Another tip for party-going (something I’ll be practicing this evening, actually), is to bring your favorite soup or smoothie with you to eat while you’re there, so your mouth can be occupied while everyone else is eating and drinking the party stuff. If you have a supportive group of friends, they’ll understand. They might tease you a bit, but they’ll understand. (And if you don’t have friends that want to support you on getting healthy, you might want to reconsider the company you keep! Another good tip for support system is to join the Clean Community Forum online. Such an amazing resource!)
Q: Can you never go out to eat?
I have definitely gone out to eat on the cleanse. Ideally, you should try to make restaurant trips around your solid-meal lunch time, but if you absolutely have to go to a restaurant dinner, Dr. J suggests switching your liquid and solid meal, so you’ll have liquid all day, and have your clean meal at dinner. The trick is to know what you can eat and be willing to ask for modifications. The first day of my cleanse, Mike and I had brunch, and the menu had a “Healing Plate” with brown rice, squash, greens, and tempeh, but because I can’t eat tempeh, I asked for a little extra squash. They were happy to oblige. I also double checked to make sure that the balsamic reduction that came on top didn’t have any sugar in it–it didn’t, and they were happy to double-check for me!
Q: Okay, this sounds cool, but I’m still not ready to do a full-blown cleanse. What could I do to make a gradual step in that direction?
Good question! Dr. J recommends the “elimination diet” (ED) for everyone pre-cleanse, whether that means you’ll be doing the cleanse in a week or a year. The ED simply allows you to try out eating clean foods and eliminating all the foods that are often the source of health problems. After listing all the stuff you can’t eat (alcohol, sugar, most meat, some fruits and veggies, grain, wheat, gluten, soy, peanuts, potatoes, dairy, etc.), people often say “What can you eat?!” Well, truthfully, lots. Here’s a list from the CLEAN Community Forums that breaks it down. It’s helpful for a shopping list:
Fruit: Whole fruits (including lemons and limes), unsweetened, frozen or water-packed, diluted natural juices
Dairy Substitutions: nut milk made from “clean” nuts (hazelnut, almond, walnut, pecan, brazil), unsweetened brown rice milk, seed milks like hempseed, sunflower, pumpkin, sesame, coconut milk (unsweetened and in small amounts)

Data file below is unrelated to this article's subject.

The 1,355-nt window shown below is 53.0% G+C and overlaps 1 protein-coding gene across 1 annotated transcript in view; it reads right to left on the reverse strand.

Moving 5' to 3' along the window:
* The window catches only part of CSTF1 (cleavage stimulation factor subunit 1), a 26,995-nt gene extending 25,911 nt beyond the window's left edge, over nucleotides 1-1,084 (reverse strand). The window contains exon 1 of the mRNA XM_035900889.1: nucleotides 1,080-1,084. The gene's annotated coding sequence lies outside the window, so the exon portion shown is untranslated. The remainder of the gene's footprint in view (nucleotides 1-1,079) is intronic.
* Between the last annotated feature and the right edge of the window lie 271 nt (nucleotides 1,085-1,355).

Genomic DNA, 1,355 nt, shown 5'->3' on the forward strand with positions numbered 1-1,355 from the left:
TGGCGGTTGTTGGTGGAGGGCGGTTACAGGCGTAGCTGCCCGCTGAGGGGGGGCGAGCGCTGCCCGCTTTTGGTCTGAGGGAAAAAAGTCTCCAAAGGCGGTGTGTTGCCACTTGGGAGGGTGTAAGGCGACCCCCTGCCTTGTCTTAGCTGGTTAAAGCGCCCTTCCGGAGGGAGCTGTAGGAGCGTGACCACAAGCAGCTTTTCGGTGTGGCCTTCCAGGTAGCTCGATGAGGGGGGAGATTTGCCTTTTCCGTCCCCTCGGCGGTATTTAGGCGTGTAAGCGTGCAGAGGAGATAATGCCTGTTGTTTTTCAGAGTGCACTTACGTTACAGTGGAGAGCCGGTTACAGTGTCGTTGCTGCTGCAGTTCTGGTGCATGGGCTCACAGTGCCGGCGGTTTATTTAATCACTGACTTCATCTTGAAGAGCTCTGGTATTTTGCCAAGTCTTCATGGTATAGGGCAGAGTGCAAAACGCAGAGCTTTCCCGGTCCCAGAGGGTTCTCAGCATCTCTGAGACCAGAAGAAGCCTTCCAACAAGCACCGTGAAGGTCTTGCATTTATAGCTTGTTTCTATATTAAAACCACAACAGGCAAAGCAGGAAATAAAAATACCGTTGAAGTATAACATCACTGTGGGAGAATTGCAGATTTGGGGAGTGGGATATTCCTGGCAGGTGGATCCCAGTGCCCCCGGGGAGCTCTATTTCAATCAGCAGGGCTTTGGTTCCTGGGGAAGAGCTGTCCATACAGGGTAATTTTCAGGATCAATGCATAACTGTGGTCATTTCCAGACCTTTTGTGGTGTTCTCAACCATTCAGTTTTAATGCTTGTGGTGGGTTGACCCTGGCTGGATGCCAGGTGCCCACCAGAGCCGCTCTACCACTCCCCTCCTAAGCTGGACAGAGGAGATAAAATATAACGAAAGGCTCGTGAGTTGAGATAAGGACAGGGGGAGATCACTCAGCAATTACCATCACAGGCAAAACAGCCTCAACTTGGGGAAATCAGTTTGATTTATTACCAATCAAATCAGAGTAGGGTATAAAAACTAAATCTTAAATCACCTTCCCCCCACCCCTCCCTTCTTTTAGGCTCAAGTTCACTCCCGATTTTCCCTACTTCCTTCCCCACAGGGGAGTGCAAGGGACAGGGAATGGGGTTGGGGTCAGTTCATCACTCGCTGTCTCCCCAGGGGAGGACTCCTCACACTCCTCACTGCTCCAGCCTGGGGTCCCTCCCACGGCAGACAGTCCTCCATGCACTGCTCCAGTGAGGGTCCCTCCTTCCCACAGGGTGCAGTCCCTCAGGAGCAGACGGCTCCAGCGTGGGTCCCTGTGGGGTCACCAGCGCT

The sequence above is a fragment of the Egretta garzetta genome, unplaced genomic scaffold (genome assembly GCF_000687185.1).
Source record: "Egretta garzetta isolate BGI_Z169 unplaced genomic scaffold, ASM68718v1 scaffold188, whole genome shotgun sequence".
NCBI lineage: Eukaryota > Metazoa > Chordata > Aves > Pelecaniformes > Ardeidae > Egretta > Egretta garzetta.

Grains: Brown rice, millet, quinoa, amaranth, buckwheat, teff, buckwheat
Plant based proteins: Split peas, red and green lentils, all legumes and beans (except edamame and peanuts)
Nuts and seeds: walnuts, sesame, pumpkin, brazil, sunflower, hazelnuts, pecans, almonds, cashews, hemp seeds, chia seeds, flax, nut and seed butters
Vegetables: everything except nightshades (eggplants, tomatoes, peppers and potatoes and no sweet potatoes or yams) consumed fresh/organic/local, raw, steamed, sauteed, juiced, roasted
Oils: Cold pressed olive, coconut, flax, sesame, almond, sunflower, pumpkin, walnut, coconut
Beverages: Filtered or distilled water, green tea, herbal teas, seltzer or mineral water, yerba mate, coconut water, kombucha (in moderation if you’re already consuming it), fresh juices
Sweeteners: Brown rice syrup, stevia
Miscellaneous: apple cider vinegar, balsamic vinegar, ume plum vinegar, rice vinegar, all spices (but try to avoid large amounts of red pepper, chili, cayenne, chipotle pepper), coconut amino acids, wheat free tamari, sea salt, all herbs (basil, cinnamon, cumin, dill, garlic, ginger, oregano, parsley, rosemary, turmeric, marjoram, cardamom, thyme etc. ), carob, raw cacao, miso, mustard (without sugar or preservatives)
(*Note: I took out the meat section because I don’t even want to have that on my vegan blog, but if you do eat meat and are curious, let me know and I’ll tell you what’s approved!).
Label reading is super important. And, it’d be helpful if you didn’t actually buy anything with a label at all (this is easier said than done, I know). But beware: SUGAR EXISTS IN ALMOST EVERYTHING! It’s horrifying. So read carefully.
Q: You are so classist. No one can afford this food. Who do you think you are, you bourgeois piece of garbage?
Okay, so maybe a lot of that is my own guilt-ridden self-talk, but it’s important to address. First of all, I am not rich, and if you know me, you know that I’m very proud of my working-class background. However, I am at a place in my life where I have enough disposable income to spend on things that are important to me, and right now that means: yoga and healthy food. In order to afford this I make sacrifices elsewhere: I don’t go to bars to drink, I rarely eat out, and my clothes purchases are few and far between. Maybe that sounds dreadful to some of you, but it’s made me feel healthier and more consistently happy than ever (note: sure, when i think back to the days that i spent more money on going out and getting drunk, i can say i may have had more “fun”, but those fun nights were usually followed by depressing days, and so my low-key lifestyle is suiting me far better…).
But even if you don’t have extra cash, you can make this “diet” (lifestyle) work anyway. Most everyone buys groceries, so it’s just a matter of allocating those funds on food that serves your body. Because if you don’t eat well, you’ll end up spending way more money on medical bills, anyway; so in the end, this is a deal! First, buy in bulk: grains (rice, quinoa, millet) in bulk; beans (if you have time to soak them); nuts. This will reduce your cost immensely. Second, memorize the “dirty dozen” and the “clean 15” list, which refers to what produce you should buy organic, and which food you can skip buying organic. Third, stop buying shit from boxes. It’s processed and full of garbage, so don’t waste your money.
Granted, I know that advice still only applies to a certain portion of the privileged population, and I’m not denying we have a long way to go before real food justice prevails. However, if you have any interest in being a part of that movement, you need the energy to stay motivated, and eating clean will help you do that.
Hope that brought some clarity to things! I’ve been lazy about picture-taking, but more meal posts will be coming in the following weeks!